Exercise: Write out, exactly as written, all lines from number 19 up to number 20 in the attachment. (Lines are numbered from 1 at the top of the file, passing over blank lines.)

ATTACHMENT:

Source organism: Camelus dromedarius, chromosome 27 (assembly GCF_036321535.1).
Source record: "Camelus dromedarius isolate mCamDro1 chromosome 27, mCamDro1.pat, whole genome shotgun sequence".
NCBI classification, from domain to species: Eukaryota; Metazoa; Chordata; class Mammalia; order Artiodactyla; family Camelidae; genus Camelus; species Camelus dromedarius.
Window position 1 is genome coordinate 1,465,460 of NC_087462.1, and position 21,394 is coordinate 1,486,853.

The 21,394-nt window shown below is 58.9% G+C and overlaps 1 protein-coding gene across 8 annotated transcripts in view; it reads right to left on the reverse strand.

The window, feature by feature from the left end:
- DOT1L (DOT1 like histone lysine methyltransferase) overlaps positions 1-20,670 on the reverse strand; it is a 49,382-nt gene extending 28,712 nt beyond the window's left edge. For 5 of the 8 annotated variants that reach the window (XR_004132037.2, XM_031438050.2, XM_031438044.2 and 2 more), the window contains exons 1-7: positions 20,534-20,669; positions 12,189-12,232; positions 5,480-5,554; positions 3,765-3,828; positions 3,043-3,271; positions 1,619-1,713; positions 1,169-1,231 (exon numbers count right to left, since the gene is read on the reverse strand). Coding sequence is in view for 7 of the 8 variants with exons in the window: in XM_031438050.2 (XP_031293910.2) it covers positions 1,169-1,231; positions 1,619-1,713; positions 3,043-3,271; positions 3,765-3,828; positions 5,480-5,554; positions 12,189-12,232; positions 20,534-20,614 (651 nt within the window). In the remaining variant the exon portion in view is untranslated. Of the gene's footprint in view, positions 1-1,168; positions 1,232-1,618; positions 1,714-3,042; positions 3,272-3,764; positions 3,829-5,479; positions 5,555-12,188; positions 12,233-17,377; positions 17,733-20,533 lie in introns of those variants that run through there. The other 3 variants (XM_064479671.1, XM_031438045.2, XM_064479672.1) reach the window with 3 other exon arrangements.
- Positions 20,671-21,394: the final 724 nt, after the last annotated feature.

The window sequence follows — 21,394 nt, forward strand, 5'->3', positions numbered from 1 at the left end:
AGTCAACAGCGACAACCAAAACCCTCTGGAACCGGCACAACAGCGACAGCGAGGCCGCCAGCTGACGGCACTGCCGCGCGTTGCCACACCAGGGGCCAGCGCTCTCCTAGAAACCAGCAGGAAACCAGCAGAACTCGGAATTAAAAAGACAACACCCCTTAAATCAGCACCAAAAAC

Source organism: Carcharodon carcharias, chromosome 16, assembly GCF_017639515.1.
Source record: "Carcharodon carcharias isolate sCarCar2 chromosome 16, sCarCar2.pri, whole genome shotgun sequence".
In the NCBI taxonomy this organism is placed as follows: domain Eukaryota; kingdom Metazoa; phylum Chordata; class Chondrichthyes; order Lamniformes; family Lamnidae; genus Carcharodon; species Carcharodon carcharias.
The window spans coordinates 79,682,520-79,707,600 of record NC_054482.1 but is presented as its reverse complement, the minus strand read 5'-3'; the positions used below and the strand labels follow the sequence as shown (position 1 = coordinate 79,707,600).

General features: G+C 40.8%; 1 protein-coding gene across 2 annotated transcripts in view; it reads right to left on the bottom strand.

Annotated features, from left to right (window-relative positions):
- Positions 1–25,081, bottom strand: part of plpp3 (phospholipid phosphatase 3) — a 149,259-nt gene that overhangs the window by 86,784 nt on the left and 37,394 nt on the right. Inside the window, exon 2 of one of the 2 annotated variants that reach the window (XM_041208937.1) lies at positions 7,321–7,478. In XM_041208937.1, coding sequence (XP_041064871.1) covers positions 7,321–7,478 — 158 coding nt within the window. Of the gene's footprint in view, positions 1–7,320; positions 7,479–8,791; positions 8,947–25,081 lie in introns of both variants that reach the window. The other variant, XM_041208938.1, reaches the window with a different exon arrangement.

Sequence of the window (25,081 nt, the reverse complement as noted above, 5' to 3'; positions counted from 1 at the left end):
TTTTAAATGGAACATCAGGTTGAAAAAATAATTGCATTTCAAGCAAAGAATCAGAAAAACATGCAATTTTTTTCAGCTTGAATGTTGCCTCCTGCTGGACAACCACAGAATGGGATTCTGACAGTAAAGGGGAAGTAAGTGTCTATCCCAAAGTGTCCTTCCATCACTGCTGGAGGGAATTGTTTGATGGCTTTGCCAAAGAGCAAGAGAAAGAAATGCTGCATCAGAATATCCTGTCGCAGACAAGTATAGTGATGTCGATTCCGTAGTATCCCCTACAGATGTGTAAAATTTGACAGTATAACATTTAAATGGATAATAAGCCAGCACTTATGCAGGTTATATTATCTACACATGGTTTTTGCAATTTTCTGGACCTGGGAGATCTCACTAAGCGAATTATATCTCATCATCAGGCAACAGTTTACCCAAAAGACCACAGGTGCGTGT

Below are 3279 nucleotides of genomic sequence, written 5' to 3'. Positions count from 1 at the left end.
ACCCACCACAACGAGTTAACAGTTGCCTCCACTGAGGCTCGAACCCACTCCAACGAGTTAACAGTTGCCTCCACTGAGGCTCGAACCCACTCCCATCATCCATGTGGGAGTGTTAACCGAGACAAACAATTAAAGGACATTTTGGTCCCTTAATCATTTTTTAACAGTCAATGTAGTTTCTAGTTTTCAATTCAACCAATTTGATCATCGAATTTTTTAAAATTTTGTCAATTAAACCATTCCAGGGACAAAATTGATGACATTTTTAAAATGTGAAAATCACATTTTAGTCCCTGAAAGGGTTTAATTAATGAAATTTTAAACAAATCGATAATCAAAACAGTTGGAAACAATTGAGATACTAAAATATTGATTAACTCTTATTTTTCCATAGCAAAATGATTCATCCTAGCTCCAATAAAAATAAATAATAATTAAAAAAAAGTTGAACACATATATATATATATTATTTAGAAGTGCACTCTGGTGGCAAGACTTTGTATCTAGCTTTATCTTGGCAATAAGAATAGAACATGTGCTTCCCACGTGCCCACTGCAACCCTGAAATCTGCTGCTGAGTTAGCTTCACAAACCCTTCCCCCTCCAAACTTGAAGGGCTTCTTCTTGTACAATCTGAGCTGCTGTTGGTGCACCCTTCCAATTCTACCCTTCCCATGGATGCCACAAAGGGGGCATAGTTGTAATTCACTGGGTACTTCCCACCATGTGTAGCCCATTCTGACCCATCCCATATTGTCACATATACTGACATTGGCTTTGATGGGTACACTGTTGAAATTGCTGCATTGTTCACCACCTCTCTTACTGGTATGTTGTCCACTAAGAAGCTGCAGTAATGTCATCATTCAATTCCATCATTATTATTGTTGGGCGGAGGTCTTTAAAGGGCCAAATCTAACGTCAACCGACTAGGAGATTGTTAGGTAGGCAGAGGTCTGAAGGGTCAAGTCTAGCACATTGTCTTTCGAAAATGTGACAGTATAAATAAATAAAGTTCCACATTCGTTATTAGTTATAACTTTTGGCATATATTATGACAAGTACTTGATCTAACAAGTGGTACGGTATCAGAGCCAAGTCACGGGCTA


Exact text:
TTTTAAATGGAACATCAGGTTGAAAAAATAATTGCATTTCAAGCAAAGAATCAGAAAAACATGCAATTTTTTTCAGCTTGAATGTTGCCTCCTGCTGGACAACCACAGAATGGGATTCTGACAGTAAAGGGGAAGTAAGTGTCTATCCCAAAGTGTCCTTCCATCACTGCTGGAGGGAATTGTTTGATGGCTTTGCCAAAGAGCAAGAGAAAGAAATGCTGCATCAGAATATCCTGTCGCAGACAAGTATAGTGATGTCGATTCCGTAGTATCCCCTACAGATGTGTAAAATTTGACAGTATAACATTTAAATGGATAATAAGCCAGCACTTATGCAGGTTATATTATCTACACATGGTTTTTGCAATTTTCTGGACCTGGGAGATCTCACTAAGCGAATTATATCTCATCATCAGGCAACAGTTTACCCAAAAGACCACAGGTGCGTGT

Below are 3279 nucleotides of genomic sequence, written 5' to 3'. Positions count from 1 at the left end.